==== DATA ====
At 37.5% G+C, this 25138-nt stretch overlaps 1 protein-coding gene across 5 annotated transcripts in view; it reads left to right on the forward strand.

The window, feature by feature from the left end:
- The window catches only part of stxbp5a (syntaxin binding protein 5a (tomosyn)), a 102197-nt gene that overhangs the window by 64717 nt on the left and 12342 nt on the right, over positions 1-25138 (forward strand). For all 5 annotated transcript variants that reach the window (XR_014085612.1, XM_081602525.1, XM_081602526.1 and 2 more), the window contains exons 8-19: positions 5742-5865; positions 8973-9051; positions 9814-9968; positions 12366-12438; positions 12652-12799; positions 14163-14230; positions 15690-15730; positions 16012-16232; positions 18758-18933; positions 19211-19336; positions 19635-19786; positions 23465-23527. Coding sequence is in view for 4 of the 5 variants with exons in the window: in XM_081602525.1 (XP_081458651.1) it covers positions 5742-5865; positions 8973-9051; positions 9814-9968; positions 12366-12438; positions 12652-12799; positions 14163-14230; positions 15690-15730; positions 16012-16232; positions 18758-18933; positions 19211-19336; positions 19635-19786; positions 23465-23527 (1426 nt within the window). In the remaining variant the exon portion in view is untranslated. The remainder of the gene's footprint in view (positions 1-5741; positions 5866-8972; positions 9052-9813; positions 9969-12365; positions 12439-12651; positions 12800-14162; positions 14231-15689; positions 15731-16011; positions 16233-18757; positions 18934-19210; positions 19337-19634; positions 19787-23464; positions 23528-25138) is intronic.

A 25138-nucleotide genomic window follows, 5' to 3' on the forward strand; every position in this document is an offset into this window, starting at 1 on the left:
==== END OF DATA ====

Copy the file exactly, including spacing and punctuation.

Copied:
At 37.5% G+C, this 25138-nt stretch overlaps 1 protein-coding gene across 5 annotated transcripts in view; it reads left to right on the forward strand.

The window, feature by feature from the left end:
- The window catches only part of stxbp5a (syntaxin binding protein 5a (tomosyn)), a 102197-nt gene that overhangs the window by 64717 nt on the left and 12342 nt on the right, over positions 1-25138 (forward strand). For all 5 annotated transcript variants that reach the window (XR_014085612.1, XM_081602525.1, XM_081602526.1 and 2 more), the window contains exons 8-19: positions 5742-5865; positions 8973-9051; positions 9814-9968; positions 12366-12438; positions 12652-12799; positions 14163-14230; positions 15690-15730; positions 16012-16232; positions 18758-18933; positions 19211-19336; positions 19635-19786; positions 23465-23527. Coding sequence is in view for 4 of the 5 variants with exons in the window: in XM_081602525.1 (XP_081458651.1) it covers positions 5742-5865; positions 8973-9051; positions 9814-9968; positions 12366-12438; positions 12652-12799; positions 14163-14230; positions 15690-15730; positions 16012-16232; positions 18758-18933; positions 19211-19336; positions 19635-19786; positions 23465-23527 (1426 nt within the window). In the remaining variant the exon portion in view is untranslated. The remainder of the gene's footprint in view (positions 1-5741; positions 5866-8972; positions 9052-9813; positions 9969-12365; positions 12439-12651; positions 12800-14162; positions 14231-15689; positions 15731-16011; positions 16233-18757; positions 18934-19210; positions 19337-19634; positions 19787-23464; positions 23528-25138) is intronic.

A 25138-nucleotide genomic window follows, 5' to 3' on the forward strand; every position in this document is an offset into this window, starting at 1 on the left: